Wednesday, February 23rd, 2011
Following is a letter she wrote to her students.
We watched a documentary a few days ago about the 1921 Tulsa Race Riots. Just miles away, an area Booker T. Washington called “Black Wall Street” was destroyed overnight.
People who looked like me shot people who looked like you. People who looked like me burned the homes and stole the property of people who looked like you. People who look like me must look a lot like the enemy to you.
I’m so sorry.
I feel no connection to whites who looted and killed during the riot. I wish my skin were a different color so you wouldn’t see a connection either.
We’re learning together about the painful history of race relations in this country, and an ugly pattern has emerged: people whose skin looks like mine mistreating people whose skin looks like yours.
I try to show you the source of racial tension is not whites and blacks coexisting. I point out racism globally because I want you to see beyond the black-white struggle in America and recognize the problem of racism begins in the human heart.
We studied Rwanda’s genocide so you’d know it is possible for humans to slaughter humans whose skin is the same as their own. When we let hate take hold in our hearts, no one is safe. You need to understand that.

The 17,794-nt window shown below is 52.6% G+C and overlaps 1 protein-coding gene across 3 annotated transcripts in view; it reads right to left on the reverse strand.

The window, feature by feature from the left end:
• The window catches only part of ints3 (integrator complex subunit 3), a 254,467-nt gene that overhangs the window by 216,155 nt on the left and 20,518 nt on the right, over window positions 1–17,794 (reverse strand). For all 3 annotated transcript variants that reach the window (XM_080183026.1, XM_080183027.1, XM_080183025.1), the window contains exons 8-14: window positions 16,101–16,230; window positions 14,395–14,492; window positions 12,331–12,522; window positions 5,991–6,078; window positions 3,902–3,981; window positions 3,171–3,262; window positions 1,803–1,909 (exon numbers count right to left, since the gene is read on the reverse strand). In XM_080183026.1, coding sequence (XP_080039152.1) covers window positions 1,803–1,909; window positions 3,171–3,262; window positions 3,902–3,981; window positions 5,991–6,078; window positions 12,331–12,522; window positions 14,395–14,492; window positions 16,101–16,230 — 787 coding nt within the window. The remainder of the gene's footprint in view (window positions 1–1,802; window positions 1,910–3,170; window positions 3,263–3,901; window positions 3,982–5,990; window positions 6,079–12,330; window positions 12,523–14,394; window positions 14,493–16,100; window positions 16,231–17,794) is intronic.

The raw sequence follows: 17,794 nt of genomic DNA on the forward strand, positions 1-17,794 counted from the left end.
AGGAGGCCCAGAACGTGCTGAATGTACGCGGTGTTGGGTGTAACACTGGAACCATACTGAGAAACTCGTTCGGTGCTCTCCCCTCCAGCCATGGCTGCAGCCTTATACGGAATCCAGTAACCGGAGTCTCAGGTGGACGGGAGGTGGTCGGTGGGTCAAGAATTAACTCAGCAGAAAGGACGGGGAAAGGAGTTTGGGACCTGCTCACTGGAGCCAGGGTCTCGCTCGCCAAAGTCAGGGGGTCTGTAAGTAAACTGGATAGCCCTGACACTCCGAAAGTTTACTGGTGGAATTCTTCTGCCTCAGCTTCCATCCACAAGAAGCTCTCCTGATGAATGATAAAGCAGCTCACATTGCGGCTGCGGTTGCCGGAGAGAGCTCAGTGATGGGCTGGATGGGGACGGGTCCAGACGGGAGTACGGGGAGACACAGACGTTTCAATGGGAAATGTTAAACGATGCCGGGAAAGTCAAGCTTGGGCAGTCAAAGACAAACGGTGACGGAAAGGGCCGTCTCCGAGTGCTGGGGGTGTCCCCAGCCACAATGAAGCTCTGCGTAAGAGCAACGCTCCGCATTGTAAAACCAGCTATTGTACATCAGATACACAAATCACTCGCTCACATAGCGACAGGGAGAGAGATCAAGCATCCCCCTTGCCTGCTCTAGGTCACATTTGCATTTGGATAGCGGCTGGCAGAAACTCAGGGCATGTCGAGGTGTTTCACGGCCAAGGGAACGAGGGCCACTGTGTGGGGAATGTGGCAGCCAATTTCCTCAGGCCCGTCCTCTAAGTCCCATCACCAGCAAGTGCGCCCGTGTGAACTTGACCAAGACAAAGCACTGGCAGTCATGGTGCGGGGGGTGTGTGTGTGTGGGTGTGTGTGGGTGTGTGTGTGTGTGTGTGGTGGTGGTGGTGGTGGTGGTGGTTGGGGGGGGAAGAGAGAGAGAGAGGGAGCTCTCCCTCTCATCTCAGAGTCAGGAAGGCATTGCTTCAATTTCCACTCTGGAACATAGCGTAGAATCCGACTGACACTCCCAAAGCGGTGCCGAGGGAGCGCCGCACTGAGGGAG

I point out to you the good and bad men and women on both sides. I show you civil rights champions of different races. Not every white accepted slavery. Not every black understood love of neighbor. I want the way you choose your heroes to go deeper than skin color.
Nate and I are adopting children from Africa, first generation African-Americans. I talk about them in class; you laugh at the thought of your white teacher braiding black hair. I look like the enemy to you. You look like my children.
I cried in the back of the class during the documentary. You stiffened, uncomfortable with our history. Rightly so. This is not comfortable. It will not be comfortable for my children.
What saddened me most was how familiar it felt. “It’s still like that where we live,” you said.
You know two responses: fight or flight. I want to teach you a third: faith. Faith in a God whose multi-racial family will one day live united, glorying in Jesus whose greatness swallows our distinctions in collective worship.
Note from Noel:
The Tulsa Race Riots of 1921 are called the worst in the history of our country. And yet Miriam’s story is the first time I remember hearing of them. If this is true for you too, here is a 2-part video that’s worth watching: part 1 and part 2 .
After watching, and maybe reading some more, I hope you have as hard a time controlling your emotions as I am having right now. And I pray that, with God’s help, we can redirect the energy of those emotions–whatever color we are–toward loving our brothers and sisters, whatever colors they are. It’s the mark of who we are.
“By this all people will know that you are my disciples, if you have love for one another” (John 13:35).
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